Democracy is not majorityism. Inclusiveness is the soul of democracy.

Kerala Congress(M) chairman and Finance Minister K.M. Mani has a clear view about the post-electoral mission of his party: it is to ensure that a democratic and secular government committed to dispensation of equal justice is put in place at the Centre. The ideal situation will be the return of the present dispensation to power but if there is a lack of majority for any one, then everyone will be searching for viable alternatives, he says. Excerpts from an interview:

Question: The Lok Sabha elections 2014 appear to have put immense pressure on smaller coalition partners in both the fronts, with most of them experiencing vertical split in their struggle for existence. Is the age of smaller political parties over?

Answer: It is mainly the result of a lack of ideology. Most of the smaller parties have placed their existence on temporary, seasonal or local issues, mostly emotional. When they lose this base, their existence will be under threat. You need an ideology that will cement the party structure that will in turn carry the ideology forward.

Q: But the Aam Aadmi Party has made it clear that it does not believe in ideology. And it has been a tremendous success so far.

A: It is only a temporary phenomenon. Its existence is basically an emotional one.

Q: The minorities are getting an increasing say in political affairs in Kerala. The current elections have witnessed a situation where both the coalitions are going out of their way to rope them in, in a big way.

A: The minorities enjoy the solidarity among themselves in a more concrete, solid manner. There is nothing wrong if the political parties reach out to them, because democracy is not majorityism. To be ideal, democracy must be inclusive and I would say inclusiveness is the soul of democracy.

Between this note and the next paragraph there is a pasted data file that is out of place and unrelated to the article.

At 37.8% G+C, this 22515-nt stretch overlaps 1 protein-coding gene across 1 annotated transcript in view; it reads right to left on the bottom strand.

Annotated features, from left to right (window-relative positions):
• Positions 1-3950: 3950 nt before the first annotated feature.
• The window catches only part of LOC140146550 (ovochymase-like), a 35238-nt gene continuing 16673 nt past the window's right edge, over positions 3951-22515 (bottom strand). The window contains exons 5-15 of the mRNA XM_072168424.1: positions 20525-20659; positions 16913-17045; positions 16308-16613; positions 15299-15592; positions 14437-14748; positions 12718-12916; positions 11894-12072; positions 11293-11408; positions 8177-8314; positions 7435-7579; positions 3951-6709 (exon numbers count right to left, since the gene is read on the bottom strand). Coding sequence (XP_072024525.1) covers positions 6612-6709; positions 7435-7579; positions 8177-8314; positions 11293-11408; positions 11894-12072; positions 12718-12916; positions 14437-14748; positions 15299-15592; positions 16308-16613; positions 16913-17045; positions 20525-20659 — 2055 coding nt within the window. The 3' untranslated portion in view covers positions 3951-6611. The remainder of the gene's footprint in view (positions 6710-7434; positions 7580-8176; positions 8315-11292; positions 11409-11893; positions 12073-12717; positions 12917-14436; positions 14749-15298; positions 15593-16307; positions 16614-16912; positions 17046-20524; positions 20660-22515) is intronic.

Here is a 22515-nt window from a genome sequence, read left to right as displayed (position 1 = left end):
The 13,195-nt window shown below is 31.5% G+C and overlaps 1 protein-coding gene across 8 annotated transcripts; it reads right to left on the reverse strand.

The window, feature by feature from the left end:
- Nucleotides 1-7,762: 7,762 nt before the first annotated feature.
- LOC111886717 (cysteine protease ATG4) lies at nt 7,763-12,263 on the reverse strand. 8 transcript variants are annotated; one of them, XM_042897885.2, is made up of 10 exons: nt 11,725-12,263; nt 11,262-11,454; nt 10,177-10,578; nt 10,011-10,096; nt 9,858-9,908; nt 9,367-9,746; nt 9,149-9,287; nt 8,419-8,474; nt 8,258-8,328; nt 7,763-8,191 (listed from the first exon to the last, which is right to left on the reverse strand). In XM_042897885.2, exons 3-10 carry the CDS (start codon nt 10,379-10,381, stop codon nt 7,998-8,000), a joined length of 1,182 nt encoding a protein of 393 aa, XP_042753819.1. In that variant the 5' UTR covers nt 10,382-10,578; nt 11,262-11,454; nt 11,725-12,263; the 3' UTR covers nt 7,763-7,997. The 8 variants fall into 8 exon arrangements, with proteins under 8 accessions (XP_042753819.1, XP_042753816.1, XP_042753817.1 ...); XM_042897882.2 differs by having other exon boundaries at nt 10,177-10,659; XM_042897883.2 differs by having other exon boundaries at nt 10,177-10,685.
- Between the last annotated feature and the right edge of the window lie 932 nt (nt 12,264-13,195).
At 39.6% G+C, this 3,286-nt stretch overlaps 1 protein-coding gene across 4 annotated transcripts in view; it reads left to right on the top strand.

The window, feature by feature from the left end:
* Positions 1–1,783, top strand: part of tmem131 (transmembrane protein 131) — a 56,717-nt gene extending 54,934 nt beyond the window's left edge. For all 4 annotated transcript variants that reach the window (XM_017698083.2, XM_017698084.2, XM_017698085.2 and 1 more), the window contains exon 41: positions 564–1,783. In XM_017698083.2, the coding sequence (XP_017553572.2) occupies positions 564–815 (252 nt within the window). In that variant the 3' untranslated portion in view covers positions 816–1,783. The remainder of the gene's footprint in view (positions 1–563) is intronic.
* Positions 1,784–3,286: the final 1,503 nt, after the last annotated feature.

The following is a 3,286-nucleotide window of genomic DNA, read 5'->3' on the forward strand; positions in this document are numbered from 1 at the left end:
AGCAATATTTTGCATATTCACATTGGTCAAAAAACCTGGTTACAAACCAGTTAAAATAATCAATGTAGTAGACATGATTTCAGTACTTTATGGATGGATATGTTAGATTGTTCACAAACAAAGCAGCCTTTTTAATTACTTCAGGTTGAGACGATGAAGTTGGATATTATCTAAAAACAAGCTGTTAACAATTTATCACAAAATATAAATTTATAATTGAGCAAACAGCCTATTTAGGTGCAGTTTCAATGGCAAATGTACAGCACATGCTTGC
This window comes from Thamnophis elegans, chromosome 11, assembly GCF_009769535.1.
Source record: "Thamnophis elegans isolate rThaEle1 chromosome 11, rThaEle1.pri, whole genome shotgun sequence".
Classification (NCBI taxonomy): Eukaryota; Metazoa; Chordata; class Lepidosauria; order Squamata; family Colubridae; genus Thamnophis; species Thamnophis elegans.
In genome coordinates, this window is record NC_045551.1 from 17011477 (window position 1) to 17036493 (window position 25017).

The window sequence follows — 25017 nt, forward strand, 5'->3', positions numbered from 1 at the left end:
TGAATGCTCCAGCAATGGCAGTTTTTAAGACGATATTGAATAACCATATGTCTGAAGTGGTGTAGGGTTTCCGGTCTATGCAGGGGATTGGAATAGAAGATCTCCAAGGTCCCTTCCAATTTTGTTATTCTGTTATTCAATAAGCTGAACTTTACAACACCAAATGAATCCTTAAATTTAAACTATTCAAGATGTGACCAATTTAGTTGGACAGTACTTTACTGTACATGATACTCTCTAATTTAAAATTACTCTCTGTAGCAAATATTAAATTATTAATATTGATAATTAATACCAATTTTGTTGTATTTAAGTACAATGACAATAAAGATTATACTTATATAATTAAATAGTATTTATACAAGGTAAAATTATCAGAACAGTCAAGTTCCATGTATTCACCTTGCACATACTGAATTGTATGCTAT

Q: The run up to the elections also saw religious leaders, especially the Catholic hierarchy, directly dictating terms to politicians. Don’t you think this is a dangerous trend?

A: The Church does not exist exclusively in the spiritual realm alone. The all-round progress and liberation of the oppressed people is the mission and aim of the Church. I do not believe there is anything wrong with the Church participating in the political process.

Q: Regional parties are expected to play a major role in the post-poll scenario at the Centre. As one of the oldest regional parties in the country, the Kerala Congress (M) appears to be at a loss, with just one candidate to contest.

A: It is a hypothetical question.

The ideal situation will be if the current dispensation is returned to power. But in case no one gets the majority, then everyone will be searching for viable alternatives.

But in any case, we will not move away from our basic commitments i.e., democracy and secularism and also a system which will be committed to dispensation of equal justice to all.

The party stands for a major change in the Centre-State relations.

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